What WWE Should Learn From Lashley

This past week on Raw, Bobby Lashley unseated The Miz as WWE Champion, finally obtaining the status of a top-tier guy, a level that WWE management saw for him when he was originally inked to a developmental deal several years ago.

Signed to OVW in 2004, Lashley had a highly-touted amateur background and was thought to be on his way to the Olympics before an injury derailed that path. Around the same time that Brock Lesnar, who was dissatisfied with the travel as a full-time WWE star, was on his way to exit the company, WWE management had a similar prospect with a similar background so perhaps that’s why Bobby was rushed to the main roster the following year. In truth, WWE brass didn’t allow Bobby the time to develop as a sports entertainer, and he always seemed to be just a step behind in the pace that they tried to push him as a main star on television.

Keep in mind, Lashley had just over a year of training before he ended up on Smackdown so there was always somewhat of a learning curve in his initial run with the promotion. Furthermore, the booking that was offered to him did him absolutely no favors, and if anything, made his path in the organization more difficult, as most scenarios hindered, not helped his star power. Famously, Lashley was paired with the late Umaga for the “Battle of The Billionaires” match that saw Vince McMahon and Donald Trump represented in a hair vs. hair match. Some might say that Lashley’s involvement in such a high profile match would’ve put a spotlight on him, but his role in the angle was secondary, and almost anyone on the roster would be overshadowed by a stipulation where Vince McMahon gets his head shaved in the ring. Of course, there was the infamous ECW title win, and while nobody got over because of how bush league the WWE version of ECW was presented, the association of a Lashley title win at December to Dismember, considered by many to be the worst pay-per-view in modern history, didn’t help his star power either.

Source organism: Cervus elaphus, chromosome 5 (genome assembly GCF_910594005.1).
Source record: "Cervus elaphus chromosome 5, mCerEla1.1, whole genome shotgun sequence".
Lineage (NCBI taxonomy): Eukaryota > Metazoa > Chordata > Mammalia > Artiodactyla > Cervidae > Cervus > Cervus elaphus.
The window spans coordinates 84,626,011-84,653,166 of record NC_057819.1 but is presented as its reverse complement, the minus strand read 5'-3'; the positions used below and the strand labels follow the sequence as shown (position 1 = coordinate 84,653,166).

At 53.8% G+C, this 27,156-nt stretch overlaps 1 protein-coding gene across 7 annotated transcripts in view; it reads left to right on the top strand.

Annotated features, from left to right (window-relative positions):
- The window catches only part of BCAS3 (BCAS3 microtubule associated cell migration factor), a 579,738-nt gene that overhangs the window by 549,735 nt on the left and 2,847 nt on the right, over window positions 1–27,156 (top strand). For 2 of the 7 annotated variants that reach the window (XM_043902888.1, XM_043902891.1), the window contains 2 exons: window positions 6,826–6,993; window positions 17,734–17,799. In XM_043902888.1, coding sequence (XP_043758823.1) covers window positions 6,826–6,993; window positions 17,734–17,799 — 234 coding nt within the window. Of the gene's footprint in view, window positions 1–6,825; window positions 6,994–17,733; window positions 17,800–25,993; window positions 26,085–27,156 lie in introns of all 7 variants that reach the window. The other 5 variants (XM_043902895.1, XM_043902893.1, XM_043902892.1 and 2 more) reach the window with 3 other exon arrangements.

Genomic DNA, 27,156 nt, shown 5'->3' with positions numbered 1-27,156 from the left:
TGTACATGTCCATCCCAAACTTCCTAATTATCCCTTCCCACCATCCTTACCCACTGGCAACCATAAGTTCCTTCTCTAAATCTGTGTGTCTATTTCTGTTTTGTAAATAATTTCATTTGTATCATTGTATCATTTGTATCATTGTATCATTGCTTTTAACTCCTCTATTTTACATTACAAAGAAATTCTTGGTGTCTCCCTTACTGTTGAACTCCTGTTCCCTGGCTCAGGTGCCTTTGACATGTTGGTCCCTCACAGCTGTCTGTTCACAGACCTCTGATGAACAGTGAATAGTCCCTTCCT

I have to be honest, when Lashley left WWE and pursued MMA, where he garnered a 15-2 record, I didn’t think he would achieve the same level of popularity of Brock Lesnar, but I thought he would finish his athletic career as an MMA fighter. Even with the deal he signed with TNA, I figured he was taking the easy money for a few days of work between training for fights. That said, when he competed in Impact and seemingly had a successful formula, again, I didn’t expect him to return to WWE, simply based on how flat his run was there before.

Ironically, when Bobby did return to WWE in 2018, somehow the office picked up where they left off with the same trends of how they misused the tools that he brought to the table. Bobby was never known for his promo work and because he was rushed to TV so early in his career, he didn’t seem quite comfortable on-screen. He just didn’t have the charisma or at least the presentation of a main event star. Once again, he was booked in less-than-favorable circumstances, as he was singing on Raw with Elias and made to look silly instead of a dominate contender. The horrendous Lana angle could’ve ruined his career, and is probably some of the worst TV in the modern era.